Lights and flowers play a significant part. As the spirits leave Mictlan, they disperse through the mountains, plateaus and barrancas on sort of an annual getaway. In order to make their journey pleasant one, relatives lights candles throughout the night to help them find their way home. Fragrant flowers that emit a pleasant scent into the night air, like marigolds and cempascuchitl are strewn in pathways to guide the souls to the feast that awaits them back home.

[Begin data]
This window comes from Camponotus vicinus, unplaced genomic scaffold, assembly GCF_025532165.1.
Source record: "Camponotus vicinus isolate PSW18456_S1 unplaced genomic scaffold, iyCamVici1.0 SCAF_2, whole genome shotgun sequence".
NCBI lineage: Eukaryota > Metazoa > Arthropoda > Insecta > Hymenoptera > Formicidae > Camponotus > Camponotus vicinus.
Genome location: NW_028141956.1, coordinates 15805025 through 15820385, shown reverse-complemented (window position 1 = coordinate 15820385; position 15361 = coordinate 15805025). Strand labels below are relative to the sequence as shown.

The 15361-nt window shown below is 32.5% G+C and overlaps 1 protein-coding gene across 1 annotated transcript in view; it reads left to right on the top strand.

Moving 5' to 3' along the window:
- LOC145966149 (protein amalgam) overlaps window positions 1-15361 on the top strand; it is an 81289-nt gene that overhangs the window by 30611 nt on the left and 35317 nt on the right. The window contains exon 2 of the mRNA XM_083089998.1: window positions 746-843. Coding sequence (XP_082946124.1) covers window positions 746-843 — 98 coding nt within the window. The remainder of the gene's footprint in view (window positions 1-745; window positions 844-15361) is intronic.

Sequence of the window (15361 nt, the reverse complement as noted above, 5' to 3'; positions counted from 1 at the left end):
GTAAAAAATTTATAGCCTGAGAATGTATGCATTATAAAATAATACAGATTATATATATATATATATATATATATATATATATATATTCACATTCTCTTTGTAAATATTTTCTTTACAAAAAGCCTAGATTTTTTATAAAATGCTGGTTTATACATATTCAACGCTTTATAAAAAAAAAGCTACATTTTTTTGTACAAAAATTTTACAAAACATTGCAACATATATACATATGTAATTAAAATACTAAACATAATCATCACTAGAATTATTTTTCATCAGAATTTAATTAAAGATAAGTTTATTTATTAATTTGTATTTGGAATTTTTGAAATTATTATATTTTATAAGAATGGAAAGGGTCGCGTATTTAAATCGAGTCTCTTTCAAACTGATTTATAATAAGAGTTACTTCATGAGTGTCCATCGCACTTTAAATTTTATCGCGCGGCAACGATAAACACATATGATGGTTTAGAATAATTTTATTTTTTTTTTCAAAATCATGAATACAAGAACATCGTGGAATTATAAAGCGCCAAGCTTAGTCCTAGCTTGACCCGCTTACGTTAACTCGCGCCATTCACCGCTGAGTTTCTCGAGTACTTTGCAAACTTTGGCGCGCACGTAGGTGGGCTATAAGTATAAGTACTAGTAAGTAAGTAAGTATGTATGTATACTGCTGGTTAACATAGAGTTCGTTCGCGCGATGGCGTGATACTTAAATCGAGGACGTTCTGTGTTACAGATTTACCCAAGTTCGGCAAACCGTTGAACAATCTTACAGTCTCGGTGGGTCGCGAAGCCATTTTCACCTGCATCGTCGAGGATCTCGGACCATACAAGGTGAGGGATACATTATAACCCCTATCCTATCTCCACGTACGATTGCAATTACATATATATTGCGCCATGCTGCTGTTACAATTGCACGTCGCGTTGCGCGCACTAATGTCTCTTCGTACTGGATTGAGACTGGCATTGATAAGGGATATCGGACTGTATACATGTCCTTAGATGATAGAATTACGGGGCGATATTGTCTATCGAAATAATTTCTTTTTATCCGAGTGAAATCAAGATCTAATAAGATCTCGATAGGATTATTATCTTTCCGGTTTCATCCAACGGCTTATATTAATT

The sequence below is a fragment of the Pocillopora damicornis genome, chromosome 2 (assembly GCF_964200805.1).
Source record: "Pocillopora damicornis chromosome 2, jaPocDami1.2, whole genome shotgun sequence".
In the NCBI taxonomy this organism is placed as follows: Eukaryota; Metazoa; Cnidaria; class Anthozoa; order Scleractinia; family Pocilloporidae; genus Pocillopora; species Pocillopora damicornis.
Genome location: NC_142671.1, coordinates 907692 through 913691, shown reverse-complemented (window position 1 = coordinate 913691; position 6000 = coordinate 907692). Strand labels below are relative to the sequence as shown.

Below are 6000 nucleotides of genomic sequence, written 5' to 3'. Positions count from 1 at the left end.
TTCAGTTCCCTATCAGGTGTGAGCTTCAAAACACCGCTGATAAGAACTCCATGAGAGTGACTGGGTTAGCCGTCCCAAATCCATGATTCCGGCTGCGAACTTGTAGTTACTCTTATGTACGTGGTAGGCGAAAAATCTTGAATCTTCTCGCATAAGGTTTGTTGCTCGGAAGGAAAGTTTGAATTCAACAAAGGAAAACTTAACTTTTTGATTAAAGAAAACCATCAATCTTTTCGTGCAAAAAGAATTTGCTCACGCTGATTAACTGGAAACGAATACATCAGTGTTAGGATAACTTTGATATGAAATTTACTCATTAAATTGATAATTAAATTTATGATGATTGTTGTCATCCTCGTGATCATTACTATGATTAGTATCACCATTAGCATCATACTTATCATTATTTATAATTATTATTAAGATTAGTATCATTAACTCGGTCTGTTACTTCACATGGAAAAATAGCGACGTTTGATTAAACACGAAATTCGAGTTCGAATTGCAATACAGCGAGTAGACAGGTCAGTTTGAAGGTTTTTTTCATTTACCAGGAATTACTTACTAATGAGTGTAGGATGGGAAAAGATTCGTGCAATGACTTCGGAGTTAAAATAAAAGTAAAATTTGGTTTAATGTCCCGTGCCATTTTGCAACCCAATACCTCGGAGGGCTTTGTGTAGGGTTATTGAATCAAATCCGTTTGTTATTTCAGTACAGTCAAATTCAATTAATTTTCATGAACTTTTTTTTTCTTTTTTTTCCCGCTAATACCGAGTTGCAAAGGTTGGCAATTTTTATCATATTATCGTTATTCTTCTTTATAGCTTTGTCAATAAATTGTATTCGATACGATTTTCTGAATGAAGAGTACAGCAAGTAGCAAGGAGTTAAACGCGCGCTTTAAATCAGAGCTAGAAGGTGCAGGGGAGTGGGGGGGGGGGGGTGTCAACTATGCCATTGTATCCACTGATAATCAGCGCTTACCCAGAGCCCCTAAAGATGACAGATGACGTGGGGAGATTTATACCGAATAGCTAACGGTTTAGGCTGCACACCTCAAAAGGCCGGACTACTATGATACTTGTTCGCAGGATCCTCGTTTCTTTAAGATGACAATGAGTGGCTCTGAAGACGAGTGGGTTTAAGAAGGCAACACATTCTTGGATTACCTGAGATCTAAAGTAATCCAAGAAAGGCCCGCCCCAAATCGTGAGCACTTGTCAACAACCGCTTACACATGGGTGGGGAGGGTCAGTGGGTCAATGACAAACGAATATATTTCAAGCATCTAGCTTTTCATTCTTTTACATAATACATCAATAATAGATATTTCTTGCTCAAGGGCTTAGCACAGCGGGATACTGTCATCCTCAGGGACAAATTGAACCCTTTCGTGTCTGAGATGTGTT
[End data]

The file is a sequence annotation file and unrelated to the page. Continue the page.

The fact that this tradition falls on Halloween is no coincidence. When the Spanish conquered Mexico celebrating the dead was so deeply rooted that they incorporated it into their "All Saints Day." Differing from the more somber holiday imposed by the Catholics, the pre-Hispanic Day of the Dead is a happy event, where death takes on a friendly aspect, as joyful as a visit from an old friend. Children do not see it as frightening or strange. You'll realize this when you see five year olds' eyes light up while reaching for a skull-shaped candy, proclaiming "Que Preciosa! In some of the villages around Janitzio the ritual is similar our Halloween "Trick or Treat." During the early evening ritual flowers, fruit and squash are placed on the rooftops and hidden around the fields. Teenage boys in facemasks "steal" the goodies to take home where the "loot" is cooked in a large pot and served to the participants of the vigil.